Before the advent of antibiotics, doctors used phage "bacteria-eating" viruses to cure infections. Under their appearance of space lander, they constitute a promising alternative in the face of antimicrobial resistance.
The scientific community is unanimous: by 2050, resistance to antibiotics will cause higher mortality in the world than cancer. In this race against time in search of alternatives, all eyes are on an ancient therapeutic practice: phage therapy. Discovered more than a century ago by the microbiologist Félix d'Hérelle, it consists in using bacteriophages, or phage viruses, natural predators of bacteria which have the advantage of preserving the microbiota through their specific action. Used successfully against plague or dysentery, phage therapy fell into oblivion in the 1940s with the emergence of broad-spectrum antibiotics, more suited to large-scale production. In the countries of the former Soviet bloc, deprived of antibiotics by the West during the Cold War, phage therapy has established itself as a medicine in its own right, especially in Georgia. In Europe and the United States, a dynamic is now aimed at reintegrating phage viruses into the official pharmacopoeia. But the challenge is significant: the Georgian phages being judged not to comply with European and American standards, it is a question of starting from scratch: the constitution of phage banks specific to each infection and the realization of clinical studies of 'magnitude.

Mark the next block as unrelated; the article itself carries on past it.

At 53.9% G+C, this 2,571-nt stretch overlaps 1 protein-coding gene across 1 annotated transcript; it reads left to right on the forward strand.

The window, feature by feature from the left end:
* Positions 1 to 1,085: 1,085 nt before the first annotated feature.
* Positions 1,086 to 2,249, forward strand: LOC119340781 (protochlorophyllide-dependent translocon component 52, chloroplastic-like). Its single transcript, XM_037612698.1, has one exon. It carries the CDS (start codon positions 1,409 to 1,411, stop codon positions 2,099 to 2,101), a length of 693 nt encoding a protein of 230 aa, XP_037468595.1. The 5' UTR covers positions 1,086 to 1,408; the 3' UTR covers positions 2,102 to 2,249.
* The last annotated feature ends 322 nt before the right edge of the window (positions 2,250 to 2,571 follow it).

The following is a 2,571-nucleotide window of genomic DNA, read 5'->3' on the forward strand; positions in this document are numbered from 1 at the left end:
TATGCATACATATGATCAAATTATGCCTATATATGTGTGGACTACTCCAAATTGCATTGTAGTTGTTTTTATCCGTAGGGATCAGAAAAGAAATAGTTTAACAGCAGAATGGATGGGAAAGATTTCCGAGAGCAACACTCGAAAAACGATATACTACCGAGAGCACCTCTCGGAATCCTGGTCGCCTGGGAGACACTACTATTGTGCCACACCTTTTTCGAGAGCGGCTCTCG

From the Eliava Institute in Tbilisi, Georgia, where, perpetuating the legacy of Félix d'Hérelle, patients from all over the world are treated each year at the Croix-Rousse hospital in Lyon, engaged in phage therapy tests with promising results, including studies at the Rockefeller Institute in New York, this documentary examines the curative potential of phage viruses, but also the therapeutic and regulatory challenges that will allow them to treat infections resistant to phage viruses. antibiotic treatments.
Documentary by Jean Crépu (France, 2019, 54mn)
Available until 19/05/2021